About InVivoMAb anti-mouse Galectin-9
The RG9-1 monoclonal antibody reacts with mouse galectin-9 a 40 kDa S-type lectin that is expressed by various cell types including lymphocytes, thymocytes, macrophages, dendritic cells, astrocytes, mast cells, eosinophils, fibroblasts, epithelial cells, and endothelial cells. Galectin-9 binds to β-galactosides and can serve as a ligand for TIM-3 (CD366). The protein is implicated in both innate and adaptive immune responses specifically, induction of cytokine secretion by macrophages, bactericidal functions, promotion of dendritic cell maturation, regulatory T cell expansion, and negative regulation of Th1, Th17, NK, and cytotoxic T cells. The RG9-1 antibody has been reported to block some biological activities of Galectin-9 when administered in vivo.
InVivoMAb anti-mouse Galectin-9 Specifications
|Isotype||Rat IgG2b, κ|
|Recommended Isotype Control(s)|
|Recommended Dilution Buffer|
|Immunogen||Recombinant mouse galectin-9|
in vivo Galectin-9 blockade in vitro Galectin-9 blockade
|Sterility||0.2 μM filtered|
|Production||Purified from tissue culture supernatant in an animal free facility|
|Molecular Weight||150 kDa|
|Storage||The antibody solution should be stored at the stock concentration at 4°C. Do not freeze.|
InVivoMAb anti-mouse Galectin-9 (Clone: RG9-1)
de Mingo Pulido, A., et al. (2018). “TIM-3 Regulates CD103(+) Dendritic Cell Function and Response to Chemotherapy in Breast Cancer.” Cancer Cell 33(1): 60-74 e66. PubMed
Intratumoral CD103(+) dendritic cells (DCs) are necessary for anti-tumor immunity. Here we evaluated the expression of immune regulators by CD103(+) DCs in a murine model of breast cancer and identified expression of TIM-3 as a target for therapy. Anti-TIM-3 antibody improved response to paclitaxel chemotherapy in models of triple-negative and luminal B disease, with no evidence of toxicity. Combined efficacy was CD8(+) T cell dependent and associated with increased granzyme B expression; however, TIM-3 expression was predominantly localized to myeloid cells in both human and murine tumors. Gene expression analysis identified upregulation of Cxcl9 within intratumoral DCs during combination therapy, and therapeutic efficacy was ablated by CXCR3 blockade, Batf3 deficiency, or Irf8 deficiency.
Daley, D., et al. (2016). “gammadelta T Cells Support Pancreatic Oncogenesis by Restraining alphabeta T Cell Activation.” Cell 166(6): 1485-1499 e1415. PubMed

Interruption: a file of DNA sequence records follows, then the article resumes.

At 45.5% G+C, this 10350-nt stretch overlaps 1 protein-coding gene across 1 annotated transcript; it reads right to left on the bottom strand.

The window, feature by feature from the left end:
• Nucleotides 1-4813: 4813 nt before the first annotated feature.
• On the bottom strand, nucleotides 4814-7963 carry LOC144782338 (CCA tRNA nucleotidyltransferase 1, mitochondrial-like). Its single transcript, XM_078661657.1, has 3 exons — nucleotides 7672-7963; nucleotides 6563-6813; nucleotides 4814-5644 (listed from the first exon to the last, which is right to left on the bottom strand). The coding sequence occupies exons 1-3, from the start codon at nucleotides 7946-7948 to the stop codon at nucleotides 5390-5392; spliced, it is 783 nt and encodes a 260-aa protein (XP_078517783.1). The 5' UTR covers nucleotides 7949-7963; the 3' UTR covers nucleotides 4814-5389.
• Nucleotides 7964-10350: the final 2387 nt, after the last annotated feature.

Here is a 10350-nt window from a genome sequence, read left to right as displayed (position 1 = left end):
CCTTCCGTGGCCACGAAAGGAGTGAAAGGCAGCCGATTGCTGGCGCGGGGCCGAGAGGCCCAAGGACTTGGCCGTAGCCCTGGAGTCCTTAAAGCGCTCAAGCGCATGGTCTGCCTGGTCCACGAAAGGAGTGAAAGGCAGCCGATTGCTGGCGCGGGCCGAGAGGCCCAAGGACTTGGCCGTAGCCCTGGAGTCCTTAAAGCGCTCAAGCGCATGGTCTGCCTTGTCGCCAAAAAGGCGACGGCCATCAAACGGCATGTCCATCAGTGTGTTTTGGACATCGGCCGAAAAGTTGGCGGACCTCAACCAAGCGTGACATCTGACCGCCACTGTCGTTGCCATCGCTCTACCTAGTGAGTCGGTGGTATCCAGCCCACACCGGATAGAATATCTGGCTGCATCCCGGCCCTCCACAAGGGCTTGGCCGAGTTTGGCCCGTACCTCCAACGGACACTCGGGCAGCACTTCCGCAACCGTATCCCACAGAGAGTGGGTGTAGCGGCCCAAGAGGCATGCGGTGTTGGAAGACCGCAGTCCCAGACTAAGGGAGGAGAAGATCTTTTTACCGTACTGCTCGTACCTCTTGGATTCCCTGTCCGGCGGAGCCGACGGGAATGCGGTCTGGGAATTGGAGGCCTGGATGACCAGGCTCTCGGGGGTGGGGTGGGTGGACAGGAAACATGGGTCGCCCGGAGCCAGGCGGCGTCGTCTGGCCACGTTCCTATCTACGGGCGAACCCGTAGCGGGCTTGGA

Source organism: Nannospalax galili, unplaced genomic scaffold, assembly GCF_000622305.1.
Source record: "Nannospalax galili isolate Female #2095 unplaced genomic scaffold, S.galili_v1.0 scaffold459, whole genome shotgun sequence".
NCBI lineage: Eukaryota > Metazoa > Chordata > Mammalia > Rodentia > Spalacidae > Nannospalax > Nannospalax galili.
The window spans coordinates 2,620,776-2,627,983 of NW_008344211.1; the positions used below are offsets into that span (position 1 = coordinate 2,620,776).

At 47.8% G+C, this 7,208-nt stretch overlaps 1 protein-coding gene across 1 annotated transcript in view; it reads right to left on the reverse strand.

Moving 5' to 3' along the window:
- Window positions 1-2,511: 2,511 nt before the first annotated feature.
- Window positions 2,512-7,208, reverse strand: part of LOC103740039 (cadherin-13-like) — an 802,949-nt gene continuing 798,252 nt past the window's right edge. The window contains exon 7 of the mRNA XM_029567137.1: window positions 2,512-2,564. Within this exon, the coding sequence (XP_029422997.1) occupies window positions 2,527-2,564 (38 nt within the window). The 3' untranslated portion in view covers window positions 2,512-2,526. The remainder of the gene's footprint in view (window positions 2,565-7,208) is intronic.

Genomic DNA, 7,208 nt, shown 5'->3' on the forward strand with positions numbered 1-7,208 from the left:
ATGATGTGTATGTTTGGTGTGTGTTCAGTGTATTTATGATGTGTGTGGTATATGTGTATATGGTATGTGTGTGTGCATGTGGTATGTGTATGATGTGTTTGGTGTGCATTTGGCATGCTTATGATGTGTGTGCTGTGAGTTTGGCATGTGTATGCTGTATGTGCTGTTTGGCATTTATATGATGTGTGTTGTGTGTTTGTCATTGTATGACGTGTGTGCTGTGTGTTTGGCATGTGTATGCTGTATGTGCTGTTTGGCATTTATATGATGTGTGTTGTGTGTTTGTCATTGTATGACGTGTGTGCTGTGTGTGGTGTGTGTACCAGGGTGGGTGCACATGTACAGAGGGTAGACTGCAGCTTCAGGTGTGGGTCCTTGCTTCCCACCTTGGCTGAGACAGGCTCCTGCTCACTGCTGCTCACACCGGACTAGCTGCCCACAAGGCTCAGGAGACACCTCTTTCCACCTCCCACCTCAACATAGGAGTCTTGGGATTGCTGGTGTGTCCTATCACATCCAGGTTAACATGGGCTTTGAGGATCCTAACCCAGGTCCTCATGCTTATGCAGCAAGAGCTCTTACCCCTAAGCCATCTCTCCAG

Inflammation is paramount in pancreatic oncogenesis. We identified a uniquely activated gammadeltaT cell population, which constituted approximately 40% of tumor-infiltrating T cells in human pancreatic ductal adenocarcinoma (PDA). Recruitment and activation of gammadeltaT cells was contingent on diverse chemokine signals. Deletion, depletion, or blockade of gammadeltaT cell recruitment was protective against PDA and resulted in increased infiltration, activation, and Th1 polarization of alphabetaT cells. Although alphabetaT cells were dispensable to outcome in PDA, they became indispensable mediators of tumor protection upon gammadeltaT cell ablation. PDA-infiltrating gammadeltaT cells expressed high levels of exhaustion ligands and thereby negated adaptive anti-tumor immunity. Blockade of PD-L1 in gammadeltaT cells enhanced CD4(+) and CD8(+) T cell infiltration and immunogenicity and induced tumor protection suggesting that gammadeltaT cells are critical sources of immune-suppressive checkpoint ligands in PDA. We describe gammadeltaT cells as central regulators of effector T cell activation in cancer via novel cross-talk.
Dolina, J. S., et al. (2014). “Liver-primed CD8+ T cells suppress antiviral adaptive immunity through galectin-9-independent T-cell immunoglobulin and mucin 3 engagement of high-mobility group box 1 in mice.” Hepatology 59(4): 1351-1365. PubMed
The liver is a tolerogenic environment exploited by persistent infections, such as hepatitis B (HBV) and C (HCV) viruses. In a murine model of intravenous hepatotropic adenovirus infection, liver-primed antiviral CD8(+) T cells fail to produce proinflammatory cytokines and do not display cytolytic activity characteristic of effector CD8(+) T cells generated by infection at an extrahepatic, that is, subcutaneous, site. Importantly, liver-generated CD8(+) T cells also appear to have a T-regulatory (Treg) cell function exemplified by their ability to limit proliferation of antigen-specific T-effector (Teff ) cells in vitro and in vivo via T-cell immunoglobulin and mucin 3 (Tim-3) expressed by the CD8(+) Treg cells. Regulatory activity did not require recognition of the canonical Tim-3 ligand, galectin-9, but was dependent on CD8(+) Treg cell-surface Tim-3 binding to the alarmin, high-mobility group box 1 (HMGB-1). CONCLUSION: Virus-specific Tim-3(+) CD8(+) T cells operating through HMGB-1 recognition in the setting of acute and chronic viral infections of the liver may act to dampen hepatic T-cell responses in the liver microenvironment and, as a consequence, limit immune-mediated tissue injury or promote the establishment of persistent infections.